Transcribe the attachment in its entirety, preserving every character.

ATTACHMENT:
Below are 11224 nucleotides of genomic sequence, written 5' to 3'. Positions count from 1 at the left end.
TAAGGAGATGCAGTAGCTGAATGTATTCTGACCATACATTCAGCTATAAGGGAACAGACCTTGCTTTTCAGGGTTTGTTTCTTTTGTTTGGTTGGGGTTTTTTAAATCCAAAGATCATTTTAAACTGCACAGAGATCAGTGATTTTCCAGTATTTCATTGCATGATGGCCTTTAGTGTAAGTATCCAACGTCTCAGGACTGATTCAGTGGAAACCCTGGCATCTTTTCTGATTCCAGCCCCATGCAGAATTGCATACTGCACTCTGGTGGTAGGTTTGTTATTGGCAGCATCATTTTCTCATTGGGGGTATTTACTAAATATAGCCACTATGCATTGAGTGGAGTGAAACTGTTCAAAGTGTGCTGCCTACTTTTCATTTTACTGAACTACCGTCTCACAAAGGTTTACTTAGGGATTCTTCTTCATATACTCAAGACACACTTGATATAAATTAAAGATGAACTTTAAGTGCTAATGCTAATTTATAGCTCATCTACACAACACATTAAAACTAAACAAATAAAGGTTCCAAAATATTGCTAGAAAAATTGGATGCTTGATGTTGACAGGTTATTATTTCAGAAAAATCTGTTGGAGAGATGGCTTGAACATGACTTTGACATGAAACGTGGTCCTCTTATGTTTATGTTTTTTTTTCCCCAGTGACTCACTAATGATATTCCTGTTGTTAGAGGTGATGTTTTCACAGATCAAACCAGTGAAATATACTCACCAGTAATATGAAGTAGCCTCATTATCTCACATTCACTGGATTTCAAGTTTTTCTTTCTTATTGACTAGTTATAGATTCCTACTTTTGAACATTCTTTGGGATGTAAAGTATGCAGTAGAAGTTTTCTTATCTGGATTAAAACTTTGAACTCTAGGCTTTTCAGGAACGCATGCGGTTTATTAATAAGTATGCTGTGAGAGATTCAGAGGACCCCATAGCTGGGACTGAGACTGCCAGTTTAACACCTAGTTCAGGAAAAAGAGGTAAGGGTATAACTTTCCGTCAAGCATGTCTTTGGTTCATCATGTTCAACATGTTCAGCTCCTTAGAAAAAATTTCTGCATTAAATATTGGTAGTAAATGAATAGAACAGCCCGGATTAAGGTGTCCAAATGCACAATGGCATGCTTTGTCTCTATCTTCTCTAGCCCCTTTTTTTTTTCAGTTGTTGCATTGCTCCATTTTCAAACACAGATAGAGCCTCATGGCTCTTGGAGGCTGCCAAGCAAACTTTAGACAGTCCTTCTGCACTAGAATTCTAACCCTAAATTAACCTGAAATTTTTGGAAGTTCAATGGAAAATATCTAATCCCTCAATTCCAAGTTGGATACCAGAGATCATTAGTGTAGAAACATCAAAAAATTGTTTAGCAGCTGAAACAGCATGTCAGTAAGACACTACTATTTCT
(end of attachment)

Below are 11224 nucleotides of genomic sequence, written 5' to 3'. Positions count from 1 at the left end.
TAAGGAGATGCAGTAGCTGAATGTATTCTGACCATACATTCAGCTATAAGGGAACAGACCTTGCTTTTCAGGGTTTGTTTCTTTTGTTTGGTTGGGGTTTTTTAAATCCAAAGATCATTTTAAACTGCACAGAGATCAGTGATTTTCCAGTATTTCATTGCATGATGGCCTTTAGTGTAAGTATCCAACGTCTCAGGACTGATTCAGTGGAAACCCTGGCATCTTTTCTGATTCCAGCCCCATGCAGAATTGCATACTGCACTCTGGTGGTAGGTTTGTTATTGGCAGCATCATTTTCTCATTGGGGGTATTTACTAAATATAGCCACTATGCATTGAGTGGAGTGAAACTGTTCAAAGTGTGCTGCCTACTTTTCATTTTACTGAACTACCGTCTCACAAAGGTTTACTTAGGGATTCTTCTTCATATACTCAAGACACACTTGATATAAATTAAAGATGAACTTTAAGTGCTAATGCTAATTTATAGCTCATCTACACAACACATTAAAACTAAACAAATAAAGGTTCCAAAATATTGCTAGAAAAATTGGATGCTTGATGTTGACAGGTTATTATTTCAGAAAAATCTGTTGGAGAGATGGCTTGAACATGACTTTGACATGAAACGTGGTCCTCTTATGTTTATGTTTTTTTTTCCCCAGTGACTCACTAATGATATTCCTGTTGTTAGAGGTGATGTTTTCACAGATCAAACCAGTGAAATATACTCACCAGTAATATGAAGTAGCCTCATTATCTCACATTCACTGGATTTCAAGTTTTTCTTTCTTATTGACTAGTTATAGATTCCTACTTTTGAACATTCTTTGGGATGTAAAGTATGCAGTAGAAGTTTTCTTATCTGGATTAAAACTTTGAACTCTAGGCTTTTCAGGAACGCATGCGGTTTATTAATAAGTATGCTGTGAGAGATTCAGAGGACCCCATAGCTGGGACTGAGACTGCCAGTTTAACACCTAGTTCAGGAAAAAGAGGTAAGGGTATAACTTTCCGTCAAGCATGTCTTTGGTTCATCATGTTCAACATGTTCAGCTCCTTAGAAAAAATTTCTGCATTAAATATTGGTAGTAAATGAATAGAACAGCCCGGATTAAGGTGTCCAAATGCACAATGGCATGCTTTGTCTCTATCTTCTCTAGCCCCTTTTTTTTTTCAGTTGTTGCATTGCTCCATTTTCAAACACAGATAGAGCCTCATGGCTCTTGGAGGCTGCCAAGCAAACTTTAGACAGTCCTTCTGCACTAGAATTCTAACCCTAAATTAACCTGAAATTTTTGGAAGTTCAATGGAAAATATCTAATCCCTCAATTCCAAGTTGGATACCAGAGATCATTAGTGTAGAAACATCAAAAAATTGTTTAGCAGCTGAAACAGCATGTCAGTAAGACACTACTATTTCT